Senate Republicans say they would be more aggressive in tying President Donald Trump’s hands when it comes to imposing tariffs on allies if he were not in the middle of trade negotiations with some of those same allies.
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They said an effort led by Sen. Bob Corker, R-Tenn., to weaken the president’s ability to unilaterally penalize trade partners might be more successful sometime after this weekend’s G7 meeting, where Trump is expected to come face-to-face with Canadian Prime Minister Justin Trudeau, who has sharply criticized the administration for its new tariffs on steel and aluminum.
For now, lawmakers might be skeptical about Trump’s use of a tariff action that’s only supposed to be used for legitimate national security concerns, but they are more focused on his having a strong position in the ongoing talks.
“I think in the long term it would be good but do we need it absolutely now? I do not want to take leverage away from President Trump as he’s negotiating,” Sen. Ron Johnson, R-Wis., who said he agrees with Corker on the merits, told ABC.
Corker’s bill, introduced Wednesday, would require Congress’ approval for any tariffs imposed under Section 232 of the Trade Expansion Act of 1962, which is only supposed to be applied when the United States have national security concerns with the country it wants to penalize. Congress would have 60 days to approve such proposals by a 60-vote supermajority, or else the tariff proposal would die. Corker’s bill would apply retroactively to the recent tariffs Trump has imposed.
In early March, the president announced a 25 percent tariff on steel and 10 percent tariff on aluminum. The administration temporarily exempted Mexico, Canada and the EU from the tariffs but last week announced it would remove those exemptions.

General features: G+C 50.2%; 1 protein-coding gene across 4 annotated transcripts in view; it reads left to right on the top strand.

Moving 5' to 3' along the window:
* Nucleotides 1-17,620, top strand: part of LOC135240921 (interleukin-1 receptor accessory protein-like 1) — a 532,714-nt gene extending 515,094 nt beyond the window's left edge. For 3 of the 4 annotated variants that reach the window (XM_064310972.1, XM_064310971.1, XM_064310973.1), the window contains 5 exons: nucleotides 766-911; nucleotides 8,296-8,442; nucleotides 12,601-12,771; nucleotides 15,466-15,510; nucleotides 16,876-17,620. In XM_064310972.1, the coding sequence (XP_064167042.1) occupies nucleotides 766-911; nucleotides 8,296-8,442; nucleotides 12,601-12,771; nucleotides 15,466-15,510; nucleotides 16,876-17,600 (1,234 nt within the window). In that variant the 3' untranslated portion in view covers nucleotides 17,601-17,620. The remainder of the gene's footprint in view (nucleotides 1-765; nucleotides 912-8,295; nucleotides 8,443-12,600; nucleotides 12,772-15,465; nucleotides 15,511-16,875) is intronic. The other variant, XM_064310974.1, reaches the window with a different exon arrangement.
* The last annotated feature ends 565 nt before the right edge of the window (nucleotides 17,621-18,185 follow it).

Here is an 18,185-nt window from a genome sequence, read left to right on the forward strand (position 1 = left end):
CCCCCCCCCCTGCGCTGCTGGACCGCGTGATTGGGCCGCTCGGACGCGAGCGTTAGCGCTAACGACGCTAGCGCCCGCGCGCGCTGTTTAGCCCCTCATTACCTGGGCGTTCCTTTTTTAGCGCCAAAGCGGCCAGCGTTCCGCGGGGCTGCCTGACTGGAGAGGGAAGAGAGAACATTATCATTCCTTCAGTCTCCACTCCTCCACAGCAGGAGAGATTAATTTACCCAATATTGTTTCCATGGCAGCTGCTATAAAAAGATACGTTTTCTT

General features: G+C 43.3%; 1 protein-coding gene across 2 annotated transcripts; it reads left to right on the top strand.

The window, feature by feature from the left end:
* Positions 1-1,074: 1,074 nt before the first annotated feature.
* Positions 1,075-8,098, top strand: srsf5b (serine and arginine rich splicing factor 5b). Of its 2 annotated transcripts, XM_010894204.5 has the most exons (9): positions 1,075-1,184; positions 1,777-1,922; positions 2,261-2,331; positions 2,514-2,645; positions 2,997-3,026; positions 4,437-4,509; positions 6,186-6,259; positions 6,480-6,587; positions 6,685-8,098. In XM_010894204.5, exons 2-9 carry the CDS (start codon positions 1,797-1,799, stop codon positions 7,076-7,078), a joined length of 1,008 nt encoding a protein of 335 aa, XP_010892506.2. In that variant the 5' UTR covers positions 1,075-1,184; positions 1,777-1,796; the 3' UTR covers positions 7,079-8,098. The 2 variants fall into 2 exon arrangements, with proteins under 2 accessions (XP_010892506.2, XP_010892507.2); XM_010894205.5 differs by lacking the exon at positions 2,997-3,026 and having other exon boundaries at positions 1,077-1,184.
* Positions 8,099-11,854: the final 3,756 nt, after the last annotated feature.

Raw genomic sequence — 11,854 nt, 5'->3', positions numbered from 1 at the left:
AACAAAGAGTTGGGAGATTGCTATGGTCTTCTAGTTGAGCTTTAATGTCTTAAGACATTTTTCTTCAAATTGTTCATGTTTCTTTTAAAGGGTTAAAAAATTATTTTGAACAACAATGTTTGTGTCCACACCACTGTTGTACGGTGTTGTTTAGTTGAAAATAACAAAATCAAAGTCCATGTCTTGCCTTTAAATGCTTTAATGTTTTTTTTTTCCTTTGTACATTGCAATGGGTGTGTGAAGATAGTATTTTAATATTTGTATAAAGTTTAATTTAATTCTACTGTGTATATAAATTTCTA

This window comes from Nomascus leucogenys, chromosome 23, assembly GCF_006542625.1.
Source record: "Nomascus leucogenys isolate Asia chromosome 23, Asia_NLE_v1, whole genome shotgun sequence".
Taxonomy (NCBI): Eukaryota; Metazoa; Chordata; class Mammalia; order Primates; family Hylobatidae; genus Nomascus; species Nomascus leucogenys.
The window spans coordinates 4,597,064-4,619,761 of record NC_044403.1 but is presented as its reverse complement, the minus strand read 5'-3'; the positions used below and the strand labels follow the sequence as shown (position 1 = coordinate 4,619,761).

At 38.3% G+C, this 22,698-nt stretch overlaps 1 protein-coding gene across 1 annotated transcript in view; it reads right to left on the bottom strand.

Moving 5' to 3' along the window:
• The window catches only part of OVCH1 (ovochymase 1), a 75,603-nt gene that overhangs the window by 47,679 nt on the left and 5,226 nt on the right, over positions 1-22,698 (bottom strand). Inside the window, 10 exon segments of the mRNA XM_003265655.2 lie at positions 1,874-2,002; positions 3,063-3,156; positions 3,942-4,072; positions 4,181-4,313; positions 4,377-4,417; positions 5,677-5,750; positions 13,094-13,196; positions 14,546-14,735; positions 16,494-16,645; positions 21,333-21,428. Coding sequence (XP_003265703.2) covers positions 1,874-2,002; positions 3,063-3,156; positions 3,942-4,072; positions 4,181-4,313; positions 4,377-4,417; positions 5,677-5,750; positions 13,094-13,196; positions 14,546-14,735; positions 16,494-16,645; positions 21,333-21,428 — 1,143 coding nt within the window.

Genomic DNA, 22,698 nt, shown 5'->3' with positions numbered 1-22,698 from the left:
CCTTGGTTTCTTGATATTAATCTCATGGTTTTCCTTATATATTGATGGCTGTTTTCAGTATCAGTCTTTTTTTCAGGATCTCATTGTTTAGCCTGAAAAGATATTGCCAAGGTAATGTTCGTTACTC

Canadian Prime Minister Justin Trudeau has slammed the tariffs and, in a call last month, reportedly questioned how tariffs could be imposed on Canada, the close U.S. ally and neighbor, on the basis of national security.
As the two countries feud, they are, along with Mexico, also in the midst of discussions to renegotiate the terms of the North American Free Trade Agreement, or NAFTA. Senate Republicans say they don’t want to consider Corker’s bill right now because they don’t want to tie his hands in the middle of these current talks, even if they think Trump is using the national security justification too liberally.
“Intellectually, I agree with Bob Corker. This law has been used for a long time; it’s never been used this aggressively. But my goal is to give the president space so he can try to get better deals,” Sen. Lindsey Graham, R-S.C., who was one of a handful of Senate Republicans who met with President Trump Wednesday to talk trade, said.
Johnson, who was also at the meeting, said the president spent two hours with the lawmakers yesterday giving them greater insight into what he’s trying to do.
“He makes some pretty darn good arguments about bilateral agreements, why he needs the leverage,” Johnson said.
Senate Majority Leader Mitch McConnell said during an interview with SiriusXM Wednesday that trying to rein in the president’s tariff authority was an “exercise in futility” and has said senators should focus on trying to convince Trump not to go too far in imposing tariffs, seeming to signal that he wouldn't support the bill even if it were brought up at a later time.
But not all of his conference agrees. Sen. Susan Collins, R-Maine, said that the bill “appears to be a limited, reasonable response” because it would only be for tariffs related to national security concerns.
And other Republicans are worried Trump is spending too much time making flimsy national security arguments and not enough time focused on legitimate national security threats like Chinese telecom ZTE, which the Pentagon and intelligence community have long maintained poses a national security threat because it can use its devices as surveillance tools.
The Commerce Department Thursday announced that it had finalized a deal to lift a seven-year ban on ZTE buying American goods, which had already significantly hurt its business. In exchange, ZTE will pay a fine and install an American-run compliance board. Commerce Secretary Wilbur Ross argued this morning that the new deal is even more effective than the original one, but many lawmakers disagree.
But Sen. Marco Rubio, R-Fla., said he is working on legislative solutions to roll back the ZTE agreement.
“I certainly think ZTE is a bigger national security threat than steel from Argentina. Hopefully, there’s a chance in direction on that,” Rubio told ABC.